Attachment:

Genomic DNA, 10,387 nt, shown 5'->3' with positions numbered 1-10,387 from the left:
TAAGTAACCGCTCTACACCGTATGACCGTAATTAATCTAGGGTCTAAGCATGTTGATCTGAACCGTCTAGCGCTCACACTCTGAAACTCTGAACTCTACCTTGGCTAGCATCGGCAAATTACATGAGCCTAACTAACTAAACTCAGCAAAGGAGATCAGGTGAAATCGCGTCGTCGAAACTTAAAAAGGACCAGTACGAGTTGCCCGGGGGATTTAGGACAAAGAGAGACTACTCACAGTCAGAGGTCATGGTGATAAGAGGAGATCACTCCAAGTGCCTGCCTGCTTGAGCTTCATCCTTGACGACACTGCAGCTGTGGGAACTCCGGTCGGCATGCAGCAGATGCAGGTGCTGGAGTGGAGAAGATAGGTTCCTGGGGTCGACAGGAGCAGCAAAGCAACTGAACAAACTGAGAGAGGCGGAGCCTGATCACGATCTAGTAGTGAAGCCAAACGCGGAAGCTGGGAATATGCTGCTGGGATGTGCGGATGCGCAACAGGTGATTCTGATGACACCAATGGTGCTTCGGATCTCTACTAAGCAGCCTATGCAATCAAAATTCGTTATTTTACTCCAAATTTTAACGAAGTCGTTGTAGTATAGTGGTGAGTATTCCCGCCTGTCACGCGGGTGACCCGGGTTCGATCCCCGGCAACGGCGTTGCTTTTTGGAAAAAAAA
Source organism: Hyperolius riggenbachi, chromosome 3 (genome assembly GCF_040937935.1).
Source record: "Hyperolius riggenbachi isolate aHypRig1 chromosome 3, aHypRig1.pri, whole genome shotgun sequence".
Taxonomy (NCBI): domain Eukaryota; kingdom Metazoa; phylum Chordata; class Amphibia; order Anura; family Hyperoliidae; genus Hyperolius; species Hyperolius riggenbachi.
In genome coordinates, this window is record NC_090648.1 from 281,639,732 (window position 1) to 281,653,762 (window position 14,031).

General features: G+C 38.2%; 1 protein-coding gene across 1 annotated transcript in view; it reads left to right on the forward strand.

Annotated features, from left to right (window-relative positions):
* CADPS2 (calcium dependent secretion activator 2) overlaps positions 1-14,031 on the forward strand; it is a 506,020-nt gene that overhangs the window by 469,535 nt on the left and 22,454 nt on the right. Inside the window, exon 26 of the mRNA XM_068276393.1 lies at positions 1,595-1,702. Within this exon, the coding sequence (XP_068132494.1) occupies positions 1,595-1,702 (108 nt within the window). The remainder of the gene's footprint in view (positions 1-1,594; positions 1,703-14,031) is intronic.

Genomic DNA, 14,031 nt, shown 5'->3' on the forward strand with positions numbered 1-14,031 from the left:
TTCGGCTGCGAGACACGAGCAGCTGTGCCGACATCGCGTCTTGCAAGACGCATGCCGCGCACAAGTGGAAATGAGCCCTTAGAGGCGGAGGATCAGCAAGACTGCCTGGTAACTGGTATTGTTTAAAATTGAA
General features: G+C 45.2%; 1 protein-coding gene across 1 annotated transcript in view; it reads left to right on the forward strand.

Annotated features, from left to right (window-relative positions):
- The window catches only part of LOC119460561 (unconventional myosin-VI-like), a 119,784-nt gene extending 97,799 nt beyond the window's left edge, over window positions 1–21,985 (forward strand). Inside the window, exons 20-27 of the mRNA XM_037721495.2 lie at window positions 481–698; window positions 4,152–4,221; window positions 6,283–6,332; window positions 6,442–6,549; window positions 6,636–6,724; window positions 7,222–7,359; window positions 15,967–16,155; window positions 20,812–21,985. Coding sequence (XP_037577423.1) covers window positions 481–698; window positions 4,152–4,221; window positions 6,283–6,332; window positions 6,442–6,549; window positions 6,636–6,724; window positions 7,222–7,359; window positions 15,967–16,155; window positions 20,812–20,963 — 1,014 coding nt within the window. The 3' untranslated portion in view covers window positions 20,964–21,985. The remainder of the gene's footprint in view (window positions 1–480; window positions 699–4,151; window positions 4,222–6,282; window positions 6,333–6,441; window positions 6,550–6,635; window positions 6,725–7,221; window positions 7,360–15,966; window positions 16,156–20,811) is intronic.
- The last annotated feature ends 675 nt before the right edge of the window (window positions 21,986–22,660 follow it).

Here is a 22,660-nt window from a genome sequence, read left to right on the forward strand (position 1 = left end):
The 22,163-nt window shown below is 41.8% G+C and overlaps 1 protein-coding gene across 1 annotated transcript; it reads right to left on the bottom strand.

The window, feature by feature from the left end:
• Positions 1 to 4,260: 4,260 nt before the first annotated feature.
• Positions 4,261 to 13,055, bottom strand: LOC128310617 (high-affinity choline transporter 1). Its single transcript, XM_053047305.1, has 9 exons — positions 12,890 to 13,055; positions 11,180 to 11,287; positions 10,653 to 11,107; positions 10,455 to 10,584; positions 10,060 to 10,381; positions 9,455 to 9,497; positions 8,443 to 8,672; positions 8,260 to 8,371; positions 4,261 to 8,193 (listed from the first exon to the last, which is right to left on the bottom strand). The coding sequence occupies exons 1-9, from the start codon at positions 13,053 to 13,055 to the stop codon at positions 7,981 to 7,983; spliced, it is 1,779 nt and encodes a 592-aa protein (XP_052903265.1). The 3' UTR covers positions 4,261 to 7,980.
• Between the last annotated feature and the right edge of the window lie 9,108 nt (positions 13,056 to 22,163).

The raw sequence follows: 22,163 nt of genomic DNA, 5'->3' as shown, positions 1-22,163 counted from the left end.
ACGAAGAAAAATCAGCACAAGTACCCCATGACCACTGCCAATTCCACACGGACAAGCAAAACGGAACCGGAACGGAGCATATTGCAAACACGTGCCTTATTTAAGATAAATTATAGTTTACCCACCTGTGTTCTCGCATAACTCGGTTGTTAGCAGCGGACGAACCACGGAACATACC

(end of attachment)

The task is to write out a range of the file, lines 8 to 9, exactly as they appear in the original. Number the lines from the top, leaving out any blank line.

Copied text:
Annotated features, from left to right (window-relative positions):
* CADPS2 (calcium dependent secretion activator 2) overlaps positions 1-14,031 on the forward strand; it is a 506,020-nt gene that overhangs the window by 469,535 nt on the left and 22,454 nt on the right. Inside the window, exon 26 of the mRNA XM_068276393.1 lies at positions 1,595-1,702. Within this exon, the coding sequence (XP_068132494.1) occupies positions 1,595-1,702 (108 nt within the window). The remainder of the gene's footprint in view (positions 1-1,594; positions 1,703-14,031) is intronic.